-       Finding reference points in the full score for entrance notes, especially useful in cases where the ‘vocal score’ didn’t include a piano reduction or cue notes

-       Helping with analysis of full orchestral harmony or cleaning up a cappella sections, tuning special chords (different sound with different analysis of complex chords)

-       Intonating and tuning quartertones (for example in Vasileios Filippou's Swash and Elisabeth Angot’s Piece for 5 voices & ensemble)

-       Clarifying special effects (for example in Monika Szpyrka's Counting to Ten, and Szymon Stanisław Strzelec's Supereclipse)

-       Balance and colouring of voices, blending

-       usage of microphones, as part of the instrument (being tool of expression, realizing the correlation between the distance from the microphone and the voice production needed)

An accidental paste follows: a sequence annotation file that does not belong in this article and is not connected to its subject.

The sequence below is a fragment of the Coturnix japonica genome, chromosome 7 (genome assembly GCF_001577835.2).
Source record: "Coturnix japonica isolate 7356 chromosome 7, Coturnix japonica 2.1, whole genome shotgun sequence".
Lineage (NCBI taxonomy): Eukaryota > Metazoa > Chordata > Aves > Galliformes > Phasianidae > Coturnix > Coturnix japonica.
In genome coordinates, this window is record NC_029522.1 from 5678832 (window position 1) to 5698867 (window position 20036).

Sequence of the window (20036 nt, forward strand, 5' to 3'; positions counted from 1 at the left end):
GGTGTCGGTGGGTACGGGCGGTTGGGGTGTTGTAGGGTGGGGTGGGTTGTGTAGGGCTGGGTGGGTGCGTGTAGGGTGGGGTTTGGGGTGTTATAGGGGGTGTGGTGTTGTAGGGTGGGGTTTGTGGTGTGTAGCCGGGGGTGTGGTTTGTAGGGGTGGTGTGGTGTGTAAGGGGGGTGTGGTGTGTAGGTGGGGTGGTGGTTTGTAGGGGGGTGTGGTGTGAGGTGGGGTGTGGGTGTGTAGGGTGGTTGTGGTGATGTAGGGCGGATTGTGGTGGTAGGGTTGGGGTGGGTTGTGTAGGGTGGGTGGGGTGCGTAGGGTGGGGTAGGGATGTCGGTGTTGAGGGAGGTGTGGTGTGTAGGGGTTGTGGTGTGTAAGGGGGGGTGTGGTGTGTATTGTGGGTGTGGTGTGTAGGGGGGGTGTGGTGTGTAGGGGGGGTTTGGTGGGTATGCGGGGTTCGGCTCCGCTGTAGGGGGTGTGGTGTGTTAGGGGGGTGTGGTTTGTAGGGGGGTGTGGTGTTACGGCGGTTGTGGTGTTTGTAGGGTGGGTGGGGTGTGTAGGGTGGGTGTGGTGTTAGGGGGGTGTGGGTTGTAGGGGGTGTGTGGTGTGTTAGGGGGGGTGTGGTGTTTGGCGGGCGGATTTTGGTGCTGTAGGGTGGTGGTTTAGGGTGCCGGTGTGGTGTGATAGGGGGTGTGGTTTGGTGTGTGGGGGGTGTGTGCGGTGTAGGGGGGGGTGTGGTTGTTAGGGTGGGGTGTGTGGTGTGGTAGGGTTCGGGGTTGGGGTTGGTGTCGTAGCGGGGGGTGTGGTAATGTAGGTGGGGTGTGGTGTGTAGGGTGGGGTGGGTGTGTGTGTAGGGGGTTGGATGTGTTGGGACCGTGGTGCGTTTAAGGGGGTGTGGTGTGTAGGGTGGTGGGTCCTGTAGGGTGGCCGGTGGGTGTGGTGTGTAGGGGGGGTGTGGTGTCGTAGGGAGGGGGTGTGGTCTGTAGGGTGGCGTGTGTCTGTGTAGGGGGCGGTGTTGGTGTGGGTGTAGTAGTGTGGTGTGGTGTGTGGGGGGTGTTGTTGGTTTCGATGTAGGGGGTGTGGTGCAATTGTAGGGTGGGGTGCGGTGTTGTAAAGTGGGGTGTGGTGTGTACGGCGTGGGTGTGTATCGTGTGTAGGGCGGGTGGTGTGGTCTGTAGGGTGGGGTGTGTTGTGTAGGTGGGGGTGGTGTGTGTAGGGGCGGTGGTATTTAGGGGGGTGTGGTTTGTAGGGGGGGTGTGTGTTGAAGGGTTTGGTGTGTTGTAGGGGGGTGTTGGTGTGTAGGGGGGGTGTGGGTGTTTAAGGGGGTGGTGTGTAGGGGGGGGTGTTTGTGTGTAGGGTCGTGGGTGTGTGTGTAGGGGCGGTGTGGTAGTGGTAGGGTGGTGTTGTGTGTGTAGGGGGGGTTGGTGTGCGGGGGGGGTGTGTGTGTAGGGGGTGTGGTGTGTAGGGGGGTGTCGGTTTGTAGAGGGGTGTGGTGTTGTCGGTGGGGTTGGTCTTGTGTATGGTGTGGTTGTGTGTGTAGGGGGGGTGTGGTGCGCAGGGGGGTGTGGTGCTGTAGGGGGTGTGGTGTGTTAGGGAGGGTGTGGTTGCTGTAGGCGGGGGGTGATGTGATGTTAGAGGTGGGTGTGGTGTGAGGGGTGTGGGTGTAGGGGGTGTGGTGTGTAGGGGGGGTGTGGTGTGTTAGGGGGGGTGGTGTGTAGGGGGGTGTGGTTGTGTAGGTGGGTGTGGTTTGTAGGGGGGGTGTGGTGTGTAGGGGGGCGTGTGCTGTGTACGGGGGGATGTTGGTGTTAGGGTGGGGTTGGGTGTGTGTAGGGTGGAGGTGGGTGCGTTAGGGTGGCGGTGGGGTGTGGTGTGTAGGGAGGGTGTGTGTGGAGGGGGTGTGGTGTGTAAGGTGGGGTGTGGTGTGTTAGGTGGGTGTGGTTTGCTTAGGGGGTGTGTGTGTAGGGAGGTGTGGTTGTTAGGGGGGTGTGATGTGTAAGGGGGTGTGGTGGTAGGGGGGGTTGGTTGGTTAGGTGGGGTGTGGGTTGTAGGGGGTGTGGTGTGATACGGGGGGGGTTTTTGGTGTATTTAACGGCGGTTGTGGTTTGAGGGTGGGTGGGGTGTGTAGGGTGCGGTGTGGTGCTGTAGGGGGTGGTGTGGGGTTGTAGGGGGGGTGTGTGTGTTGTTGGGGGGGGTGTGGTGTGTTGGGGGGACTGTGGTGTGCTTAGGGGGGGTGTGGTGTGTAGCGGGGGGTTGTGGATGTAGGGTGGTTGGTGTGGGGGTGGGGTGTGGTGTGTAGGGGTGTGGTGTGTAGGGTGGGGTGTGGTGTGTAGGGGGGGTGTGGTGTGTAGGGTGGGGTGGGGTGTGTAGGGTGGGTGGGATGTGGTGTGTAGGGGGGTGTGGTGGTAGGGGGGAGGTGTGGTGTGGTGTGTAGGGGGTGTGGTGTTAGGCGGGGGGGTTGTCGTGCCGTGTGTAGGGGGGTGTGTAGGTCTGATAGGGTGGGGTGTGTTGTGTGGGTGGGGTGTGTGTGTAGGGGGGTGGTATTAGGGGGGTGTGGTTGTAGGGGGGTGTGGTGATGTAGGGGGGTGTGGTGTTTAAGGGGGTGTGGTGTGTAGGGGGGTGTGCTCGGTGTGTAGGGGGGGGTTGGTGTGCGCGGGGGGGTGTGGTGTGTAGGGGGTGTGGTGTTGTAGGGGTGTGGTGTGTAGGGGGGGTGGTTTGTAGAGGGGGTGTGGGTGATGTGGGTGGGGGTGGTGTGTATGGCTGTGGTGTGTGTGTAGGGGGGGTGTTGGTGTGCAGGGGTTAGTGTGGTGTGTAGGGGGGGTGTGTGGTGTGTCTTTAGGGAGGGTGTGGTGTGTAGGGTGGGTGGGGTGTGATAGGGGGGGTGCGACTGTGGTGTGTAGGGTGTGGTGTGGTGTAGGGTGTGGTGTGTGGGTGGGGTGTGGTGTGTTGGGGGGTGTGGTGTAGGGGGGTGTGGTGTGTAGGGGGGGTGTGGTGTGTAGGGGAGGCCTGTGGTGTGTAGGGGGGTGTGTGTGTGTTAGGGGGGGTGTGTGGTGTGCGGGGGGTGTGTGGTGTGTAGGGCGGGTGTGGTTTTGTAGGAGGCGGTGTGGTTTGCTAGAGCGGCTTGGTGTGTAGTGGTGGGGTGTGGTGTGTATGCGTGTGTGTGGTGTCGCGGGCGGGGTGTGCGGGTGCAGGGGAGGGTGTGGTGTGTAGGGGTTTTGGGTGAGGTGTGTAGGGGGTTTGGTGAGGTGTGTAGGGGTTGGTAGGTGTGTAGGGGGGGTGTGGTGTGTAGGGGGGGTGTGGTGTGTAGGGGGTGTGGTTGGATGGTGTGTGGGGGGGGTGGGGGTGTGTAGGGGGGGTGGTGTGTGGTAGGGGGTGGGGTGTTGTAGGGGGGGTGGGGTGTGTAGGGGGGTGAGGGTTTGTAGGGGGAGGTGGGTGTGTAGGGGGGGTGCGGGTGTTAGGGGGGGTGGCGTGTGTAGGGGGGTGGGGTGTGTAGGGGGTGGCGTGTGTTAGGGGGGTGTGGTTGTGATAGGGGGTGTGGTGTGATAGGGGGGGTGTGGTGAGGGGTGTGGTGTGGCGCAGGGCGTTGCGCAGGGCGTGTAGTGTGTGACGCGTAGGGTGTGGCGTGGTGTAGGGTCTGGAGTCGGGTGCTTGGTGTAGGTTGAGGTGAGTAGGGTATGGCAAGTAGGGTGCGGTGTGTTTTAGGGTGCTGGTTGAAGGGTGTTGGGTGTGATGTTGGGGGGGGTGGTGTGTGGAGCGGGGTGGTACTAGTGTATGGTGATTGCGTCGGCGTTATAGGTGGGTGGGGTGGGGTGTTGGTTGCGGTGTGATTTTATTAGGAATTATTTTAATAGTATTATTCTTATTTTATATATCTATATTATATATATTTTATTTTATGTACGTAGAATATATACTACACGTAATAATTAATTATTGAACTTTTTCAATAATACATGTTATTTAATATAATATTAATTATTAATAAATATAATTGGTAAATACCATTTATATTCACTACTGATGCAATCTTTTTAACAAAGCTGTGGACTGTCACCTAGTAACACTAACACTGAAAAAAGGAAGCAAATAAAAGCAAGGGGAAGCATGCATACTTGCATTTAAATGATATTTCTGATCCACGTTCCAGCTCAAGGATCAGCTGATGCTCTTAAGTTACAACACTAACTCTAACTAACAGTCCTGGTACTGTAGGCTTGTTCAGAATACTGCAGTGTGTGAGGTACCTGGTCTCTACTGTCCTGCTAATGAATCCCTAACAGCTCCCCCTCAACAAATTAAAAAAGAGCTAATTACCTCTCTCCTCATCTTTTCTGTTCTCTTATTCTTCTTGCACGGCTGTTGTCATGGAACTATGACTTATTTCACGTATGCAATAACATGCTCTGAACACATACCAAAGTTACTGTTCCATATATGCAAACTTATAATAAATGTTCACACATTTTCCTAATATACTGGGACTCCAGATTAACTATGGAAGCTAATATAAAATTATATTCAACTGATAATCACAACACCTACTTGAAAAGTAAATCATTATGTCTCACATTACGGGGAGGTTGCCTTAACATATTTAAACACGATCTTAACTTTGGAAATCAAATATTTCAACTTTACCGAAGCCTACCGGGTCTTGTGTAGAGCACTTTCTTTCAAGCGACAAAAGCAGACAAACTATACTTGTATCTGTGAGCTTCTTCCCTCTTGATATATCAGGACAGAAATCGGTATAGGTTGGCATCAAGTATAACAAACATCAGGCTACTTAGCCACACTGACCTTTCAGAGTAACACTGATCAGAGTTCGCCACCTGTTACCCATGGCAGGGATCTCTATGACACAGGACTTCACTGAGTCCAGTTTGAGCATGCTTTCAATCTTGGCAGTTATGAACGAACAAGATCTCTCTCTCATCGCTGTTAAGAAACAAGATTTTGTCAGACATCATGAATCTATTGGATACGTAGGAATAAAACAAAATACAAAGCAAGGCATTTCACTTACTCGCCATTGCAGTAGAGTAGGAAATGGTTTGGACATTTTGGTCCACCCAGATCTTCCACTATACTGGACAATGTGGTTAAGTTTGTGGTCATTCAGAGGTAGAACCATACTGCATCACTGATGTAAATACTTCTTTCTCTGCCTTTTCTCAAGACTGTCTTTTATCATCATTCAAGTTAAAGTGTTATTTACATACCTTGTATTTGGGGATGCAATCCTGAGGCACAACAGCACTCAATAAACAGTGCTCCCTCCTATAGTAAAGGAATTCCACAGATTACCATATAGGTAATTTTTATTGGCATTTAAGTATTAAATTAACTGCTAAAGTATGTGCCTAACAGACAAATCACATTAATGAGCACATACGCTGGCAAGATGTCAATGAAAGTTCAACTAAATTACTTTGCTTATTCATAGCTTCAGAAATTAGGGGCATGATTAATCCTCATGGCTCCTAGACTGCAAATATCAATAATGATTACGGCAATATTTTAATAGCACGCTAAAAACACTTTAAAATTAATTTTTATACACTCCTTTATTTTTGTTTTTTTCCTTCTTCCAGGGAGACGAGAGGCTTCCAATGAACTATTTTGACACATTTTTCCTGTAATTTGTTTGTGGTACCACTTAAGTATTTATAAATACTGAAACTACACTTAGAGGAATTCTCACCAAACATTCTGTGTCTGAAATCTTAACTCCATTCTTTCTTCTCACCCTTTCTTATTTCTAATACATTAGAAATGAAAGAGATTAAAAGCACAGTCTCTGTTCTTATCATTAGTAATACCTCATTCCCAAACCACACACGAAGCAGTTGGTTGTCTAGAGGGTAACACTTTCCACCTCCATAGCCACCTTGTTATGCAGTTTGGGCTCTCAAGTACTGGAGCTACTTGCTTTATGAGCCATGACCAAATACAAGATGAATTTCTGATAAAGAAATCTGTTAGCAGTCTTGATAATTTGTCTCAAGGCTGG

-       balance in amplification (only partly done by me, also with the help of Gerda)

-       Isolating cases of not properly notated rhythms, gestures, unclear usage of different note heads (for example in Szymon Stanisław Strzelec's Supereclipse)

-       Timing issues, in graphic/special notation (as in Jimena Maldonado’s Tidewater) or with difficult tempo or bar changes (Ryan Lindvelt's Morning)

-       Finding different subtext, half-staging, or characters of performing

(such as in Nina Fukuoka’s piece for solo soprano, the different cats in Piyawat Louilarpprasert's Cat’s Song, and the diversity of expressions and characters of even just the same word, as in the winning piece, Ali Can Puskulcu’s Malkovich)

-       Setting up priorities of parameters when there is too much information on many levels (Aya Yoshida's Singing in the rain, Harmon Roché van Tiddens's Ik verlang)



Receiving the TENSO Young Composers Award 2014, Copenhagen, an award for choral composing